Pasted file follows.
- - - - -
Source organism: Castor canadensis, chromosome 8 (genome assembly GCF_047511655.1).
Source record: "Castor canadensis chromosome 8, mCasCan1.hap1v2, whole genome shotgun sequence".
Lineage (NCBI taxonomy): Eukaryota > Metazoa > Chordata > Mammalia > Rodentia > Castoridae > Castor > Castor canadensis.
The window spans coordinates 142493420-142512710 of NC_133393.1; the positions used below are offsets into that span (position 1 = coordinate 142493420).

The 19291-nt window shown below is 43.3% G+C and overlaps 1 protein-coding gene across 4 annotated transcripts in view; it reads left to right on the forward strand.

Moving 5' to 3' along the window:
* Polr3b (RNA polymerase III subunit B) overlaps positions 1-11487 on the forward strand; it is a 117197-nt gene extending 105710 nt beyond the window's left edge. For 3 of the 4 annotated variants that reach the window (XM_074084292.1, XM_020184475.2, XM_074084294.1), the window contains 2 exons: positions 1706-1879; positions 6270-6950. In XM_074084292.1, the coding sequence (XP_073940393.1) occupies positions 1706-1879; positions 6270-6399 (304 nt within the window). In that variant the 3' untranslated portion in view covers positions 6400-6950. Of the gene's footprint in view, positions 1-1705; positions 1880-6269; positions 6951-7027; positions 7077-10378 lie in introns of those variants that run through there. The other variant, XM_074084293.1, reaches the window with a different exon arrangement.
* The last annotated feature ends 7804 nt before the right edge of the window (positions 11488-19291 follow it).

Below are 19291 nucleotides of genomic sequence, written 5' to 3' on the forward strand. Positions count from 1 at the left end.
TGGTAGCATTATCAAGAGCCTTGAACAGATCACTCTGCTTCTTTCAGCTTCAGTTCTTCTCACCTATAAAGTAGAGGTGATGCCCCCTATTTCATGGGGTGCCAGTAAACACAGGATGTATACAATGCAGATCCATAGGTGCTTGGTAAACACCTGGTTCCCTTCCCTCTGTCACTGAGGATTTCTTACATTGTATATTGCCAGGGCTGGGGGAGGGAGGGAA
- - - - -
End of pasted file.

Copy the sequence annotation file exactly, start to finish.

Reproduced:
Source organism: Castor canadensis, chromosome 8 (genome assembly GCF_047511655.1).
Source record: "Castor canadensis chromosome 8, mCasCan1.hap1v2, whole genome shotgun sequence".
Lineage (NCBI taxonomy): Eukaryota > Metazoa > Chordata > Mammalia > Rodentia > Castoridae > Castor > Castor canadensis.
The window spans coordinates 142493420-142512710 of NC_133393.1; the positions used below are offsets into that span (position 1 = coordinate 142493420).

The 19291-nt window shown below is 43.3% G+C and overlaps 1 protein-coding gene across 4 annotated transcripts in view; it reads left to right on the forward strand.

Moving 5' to 3' along the window:
* Polr3b (RNA polymerase III subunit B) overlaps positions 1-11487 on the forward strand; it is a 117197-nt gene extending 105710 nt beyond the window's left edge. For 3 of the 4 annotated variants that reach the window (XM_074084292.1, XM_020184475.2, XM_074084294.1), the window contains 2 exons: positions 1706-1879; positions 6270-6950. In XM_074084292.1, the coding sequence (XP_073940393.1) occupies positions 1706-1879; positions 6270-6399 (304 nt within the window). In that variant the 3' untranslated portion in view covers positions 6400-6950. Of the gene's footprint in view, positions 1-1705; positions 1880-6269; positions 6951-7027; positions 7077-10378 lie in introns of those variants that run through there. The other variant, XM_074084293.1, reaches the window with a different exon arrangement.
* The last annotated feature ends 7804 nt before the right edge of the window (positions 11488-19291 follow it).

Below are 19291 nucleotides of genomic sequence, written 5' to 3' on the forward strand. Positions count from 1 at the left end.
TGGTAGCATTATCAAGAGCCTTGAACAGATCACTCTGCTTCTTTCAGCTTCAGTTCTTCTCACCTATAAAGTAGAGGTGATGCCCCCTATTTCATGGGGTGCCAGTAAACACAGGATGTATACAATGCAGATCCATAGGTGCTTGGTAAACACCTGGTTCCCTTCCCTCTGTCACTGAGGATTTCTTACATTGTATATTGCCAGGGCTGGGGGAGGGAGGGAA